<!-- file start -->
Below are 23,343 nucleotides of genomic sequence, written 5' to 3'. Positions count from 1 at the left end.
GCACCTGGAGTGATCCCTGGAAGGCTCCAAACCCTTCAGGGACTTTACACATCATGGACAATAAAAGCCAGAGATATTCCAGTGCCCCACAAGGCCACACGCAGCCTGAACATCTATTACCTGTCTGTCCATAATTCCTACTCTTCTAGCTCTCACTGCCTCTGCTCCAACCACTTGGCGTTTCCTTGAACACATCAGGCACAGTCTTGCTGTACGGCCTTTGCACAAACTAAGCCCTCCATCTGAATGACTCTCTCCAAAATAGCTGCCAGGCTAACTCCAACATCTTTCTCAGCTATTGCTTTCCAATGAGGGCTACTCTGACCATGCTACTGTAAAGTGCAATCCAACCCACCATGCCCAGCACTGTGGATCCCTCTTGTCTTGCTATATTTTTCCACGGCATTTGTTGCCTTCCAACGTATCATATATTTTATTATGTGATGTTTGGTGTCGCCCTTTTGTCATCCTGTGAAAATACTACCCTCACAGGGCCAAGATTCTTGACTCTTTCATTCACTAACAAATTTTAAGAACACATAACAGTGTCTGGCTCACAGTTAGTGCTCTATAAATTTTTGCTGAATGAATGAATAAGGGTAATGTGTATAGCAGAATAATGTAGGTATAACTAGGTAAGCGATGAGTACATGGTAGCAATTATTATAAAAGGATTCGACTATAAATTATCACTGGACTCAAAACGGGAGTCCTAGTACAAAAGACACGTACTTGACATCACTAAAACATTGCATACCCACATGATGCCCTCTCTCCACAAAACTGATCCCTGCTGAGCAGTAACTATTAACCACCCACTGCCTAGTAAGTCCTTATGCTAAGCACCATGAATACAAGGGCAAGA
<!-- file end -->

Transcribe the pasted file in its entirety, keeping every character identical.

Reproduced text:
Below are 23,343 nucleotides of genomic sequence, written 5' to 3'. Positions count from 1 at the left end.
GCACCTGGAGTGATCCCTGGAAGGCTCCAAACCCTTCAGGGACTTTACACATCATGGACAATAAAAGCCAGAGATATTCCAGTGCCCCACAAGGCCACACGCAGCCTGAACATCTATTACCTGTCTGTCCATAATTCCTACTCTTCTAGCTCTCACTGCCTCTGCTCCAACCACTTGGCGTTTCCTTGAACACATCAGGCACAGTCTTGCTGTACGGCCTTTGCACAAACTAAGCCCTCCATCTGAATGACTCTCTCCAAAATAGCTGCCAGGCTAACTCCAACATCTTTCTCAGCTATTGCTTTCCAATGAGGGCTACTCTGACCATGCTACTGTAAAGTGCAATCCAACCCACCATGCCCAGCACTGTGGATCCCTCTTGTCTTGCTATATTTTTCCACGGCATTTGTTGCCTTCCAACGTATCATATATTTTATTATGTGATGTTTGGTGTCGCCCTTTTGTCATCCTGTGAAAATACTACCCTCACAGGGCCAAGATTCTTGACTCTTTCATTCACTAACAAATTTTAAGAACACATAACAGTGTCTGGCTCACAGTTAGTGCTCTATAAATTTTTGCTGAATGAATGAATAAGGGTAATGTGTATAGCAGAATAATGTAGGTATAACTAGGTAAGCGATGAGTACATGGTAGCAATTATTATAAAAGGATTCGACTATAAATTATCACTGGACTCAAAACGGGAGTCCTAGTACAAAAGACACGTACTTGACATCACTAAAACATTGCATACCCACATGATGCCCTCTCTCCACAAAACTGATCCCTGCTGAGCAGTAACTATTAACCACCCACTGCCTAGTAAGTCCTTATGCTAAGCACCATGAATACAAGGGCAAGA